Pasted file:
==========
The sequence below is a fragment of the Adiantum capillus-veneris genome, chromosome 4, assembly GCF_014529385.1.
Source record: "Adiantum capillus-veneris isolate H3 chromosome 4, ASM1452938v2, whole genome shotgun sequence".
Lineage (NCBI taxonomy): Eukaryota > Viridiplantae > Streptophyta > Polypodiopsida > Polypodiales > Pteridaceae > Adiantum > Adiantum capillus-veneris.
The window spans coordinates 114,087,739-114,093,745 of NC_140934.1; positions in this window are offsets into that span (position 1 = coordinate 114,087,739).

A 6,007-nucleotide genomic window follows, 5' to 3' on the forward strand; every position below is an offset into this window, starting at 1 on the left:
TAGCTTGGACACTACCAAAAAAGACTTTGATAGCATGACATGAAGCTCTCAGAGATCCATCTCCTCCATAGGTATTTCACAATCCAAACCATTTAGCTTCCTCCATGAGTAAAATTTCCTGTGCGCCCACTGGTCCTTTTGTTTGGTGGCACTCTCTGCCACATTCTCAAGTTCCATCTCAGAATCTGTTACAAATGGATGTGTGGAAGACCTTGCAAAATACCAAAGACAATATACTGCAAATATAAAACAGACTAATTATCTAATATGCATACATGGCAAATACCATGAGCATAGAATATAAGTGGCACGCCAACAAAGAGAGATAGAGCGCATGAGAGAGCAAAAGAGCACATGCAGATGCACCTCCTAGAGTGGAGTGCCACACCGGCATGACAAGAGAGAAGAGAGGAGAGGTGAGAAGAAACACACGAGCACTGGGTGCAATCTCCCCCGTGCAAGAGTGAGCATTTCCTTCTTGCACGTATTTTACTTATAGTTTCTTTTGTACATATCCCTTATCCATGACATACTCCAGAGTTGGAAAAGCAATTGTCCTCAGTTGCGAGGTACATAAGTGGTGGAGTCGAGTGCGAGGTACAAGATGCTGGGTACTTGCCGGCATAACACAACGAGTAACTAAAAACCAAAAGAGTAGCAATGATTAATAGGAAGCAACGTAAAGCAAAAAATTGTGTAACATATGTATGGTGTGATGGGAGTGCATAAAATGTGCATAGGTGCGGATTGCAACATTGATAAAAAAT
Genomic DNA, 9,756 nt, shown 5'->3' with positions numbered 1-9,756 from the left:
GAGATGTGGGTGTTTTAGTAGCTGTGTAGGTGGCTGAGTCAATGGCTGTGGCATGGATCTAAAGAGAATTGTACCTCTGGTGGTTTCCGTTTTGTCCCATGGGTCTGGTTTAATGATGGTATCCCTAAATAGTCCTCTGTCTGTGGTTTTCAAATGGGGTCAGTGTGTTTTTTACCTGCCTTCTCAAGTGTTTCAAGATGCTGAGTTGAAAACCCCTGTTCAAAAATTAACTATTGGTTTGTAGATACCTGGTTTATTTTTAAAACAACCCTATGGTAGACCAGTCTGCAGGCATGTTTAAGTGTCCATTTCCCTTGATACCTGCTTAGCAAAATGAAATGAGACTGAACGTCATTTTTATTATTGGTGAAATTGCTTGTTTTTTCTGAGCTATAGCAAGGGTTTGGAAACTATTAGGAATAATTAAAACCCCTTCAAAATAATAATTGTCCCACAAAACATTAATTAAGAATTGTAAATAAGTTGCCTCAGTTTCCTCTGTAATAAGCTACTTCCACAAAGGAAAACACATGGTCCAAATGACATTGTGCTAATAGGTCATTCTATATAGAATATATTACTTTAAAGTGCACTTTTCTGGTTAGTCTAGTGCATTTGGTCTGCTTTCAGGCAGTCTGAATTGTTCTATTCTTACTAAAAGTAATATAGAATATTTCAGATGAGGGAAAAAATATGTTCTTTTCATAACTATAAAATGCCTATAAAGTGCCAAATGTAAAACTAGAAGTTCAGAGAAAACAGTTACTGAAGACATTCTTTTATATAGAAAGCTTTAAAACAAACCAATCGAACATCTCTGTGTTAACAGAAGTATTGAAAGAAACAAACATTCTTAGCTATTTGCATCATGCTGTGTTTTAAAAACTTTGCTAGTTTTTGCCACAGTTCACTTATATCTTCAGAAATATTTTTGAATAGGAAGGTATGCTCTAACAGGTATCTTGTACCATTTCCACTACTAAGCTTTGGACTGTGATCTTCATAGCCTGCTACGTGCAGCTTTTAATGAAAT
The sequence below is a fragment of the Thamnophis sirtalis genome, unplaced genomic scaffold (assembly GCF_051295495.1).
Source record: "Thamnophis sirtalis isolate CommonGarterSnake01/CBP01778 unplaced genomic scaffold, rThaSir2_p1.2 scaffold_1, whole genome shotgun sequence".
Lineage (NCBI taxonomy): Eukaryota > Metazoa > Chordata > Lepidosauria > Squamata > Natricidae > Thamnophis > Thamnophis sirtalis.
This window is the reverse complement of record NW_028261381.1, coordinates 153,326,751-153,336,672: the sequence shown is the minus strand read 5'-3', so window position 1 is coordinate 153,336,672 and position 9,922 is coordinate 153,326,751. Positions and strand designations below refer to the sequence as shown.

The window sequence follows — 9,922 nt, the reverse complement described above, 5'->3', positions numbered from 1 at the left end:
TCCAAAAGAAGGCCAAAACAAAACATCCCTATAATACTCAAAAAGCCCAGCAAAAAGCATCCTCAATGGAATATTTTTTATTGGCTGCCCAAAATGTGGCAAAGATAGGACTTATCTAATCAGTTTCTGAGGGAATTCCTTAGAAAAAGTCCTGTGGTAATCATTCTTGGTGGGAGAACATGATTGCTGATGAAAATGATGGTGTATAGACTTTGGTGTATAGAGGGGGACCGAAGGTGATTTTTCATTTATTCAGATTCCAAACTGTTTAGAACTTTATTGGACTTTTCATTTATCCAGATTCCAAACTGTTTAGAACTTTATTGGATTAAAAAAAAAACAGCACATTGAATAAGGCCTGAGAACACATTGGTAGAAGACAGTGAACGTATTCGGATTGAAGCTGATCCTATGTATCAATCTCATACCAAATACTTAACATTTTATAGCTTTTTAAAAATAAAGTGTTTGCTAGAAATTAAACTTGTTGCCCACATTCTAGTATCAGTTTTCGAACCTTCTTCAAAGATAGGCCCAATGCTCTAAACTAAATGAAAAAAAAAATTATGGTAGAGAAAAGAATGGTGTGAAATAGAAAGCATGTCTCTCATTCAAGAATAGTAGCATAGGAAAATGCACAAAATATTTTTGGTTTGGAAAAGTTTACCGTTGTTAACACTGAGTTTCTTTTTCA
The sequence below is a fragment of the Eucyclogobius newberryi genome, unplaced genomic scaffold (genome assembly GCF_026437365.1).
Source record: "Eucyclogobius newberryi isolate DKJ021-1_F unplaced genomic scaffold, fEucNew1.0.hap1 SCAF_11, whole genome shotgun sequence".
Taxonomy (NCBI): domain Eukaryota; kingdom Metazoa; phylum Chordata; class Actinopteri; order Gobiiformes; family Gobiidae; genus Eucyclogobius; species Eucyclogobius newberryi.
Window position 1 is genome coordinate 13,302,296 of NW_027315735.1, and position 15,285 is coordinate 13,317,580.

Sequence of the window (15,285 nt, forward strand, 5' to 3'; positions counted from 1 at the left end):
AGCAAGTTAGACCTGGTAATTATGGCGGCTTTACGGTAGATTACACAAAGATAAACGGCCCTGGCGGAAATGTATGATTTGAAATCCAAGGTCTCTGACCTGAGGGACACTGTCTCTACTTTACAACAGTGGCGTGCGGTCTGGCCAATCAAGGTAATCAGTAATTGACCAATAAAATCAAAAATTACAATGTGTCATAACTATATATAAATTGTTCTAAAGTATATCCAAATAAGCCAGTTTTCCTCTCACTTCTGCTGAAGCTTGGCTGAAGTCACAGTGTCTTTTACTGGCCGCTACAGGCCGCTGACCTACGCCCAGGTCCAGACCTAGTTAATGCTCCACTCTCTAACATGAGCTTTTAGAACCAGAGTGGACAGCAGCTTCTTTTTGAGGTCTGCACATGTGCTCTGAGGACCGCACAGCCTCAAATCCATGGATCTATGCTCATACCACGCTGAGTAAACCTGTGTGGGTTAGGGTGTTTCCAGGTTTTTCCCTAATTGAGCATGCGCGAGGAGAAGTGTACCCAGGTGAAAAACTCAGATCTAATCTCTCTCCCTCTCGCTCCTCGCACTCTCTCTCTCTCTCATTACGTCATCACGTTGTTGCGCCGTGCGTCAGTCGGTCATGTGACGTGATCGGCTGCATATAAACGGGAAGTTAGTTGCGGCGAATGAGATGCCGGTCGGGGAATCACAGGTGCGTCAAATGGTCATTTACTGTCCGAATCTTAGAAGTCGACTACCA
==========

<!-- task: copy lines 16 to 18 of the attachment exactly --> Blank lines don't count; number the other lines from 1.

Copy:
Source record: "Eucyclogobius newberryi isolate DKJ021-1_F unplaced genomic scaffold, fEucNew1.0.hap1 SCAF_11, whole genome shotgun sequence".
Taxonomy (NCBI): domain Eukaryota; kingdom Metazoa; phylum Chordata; class Actinopteri; order Gobiiformes; family Gobiidae; genus Eucyclogobius; species Eucyclogobius newberryi.
Window position 1 is genome coordinate 13,302,296 of NW_027315735.1, and position 15,285 is coordinate 13,317,580.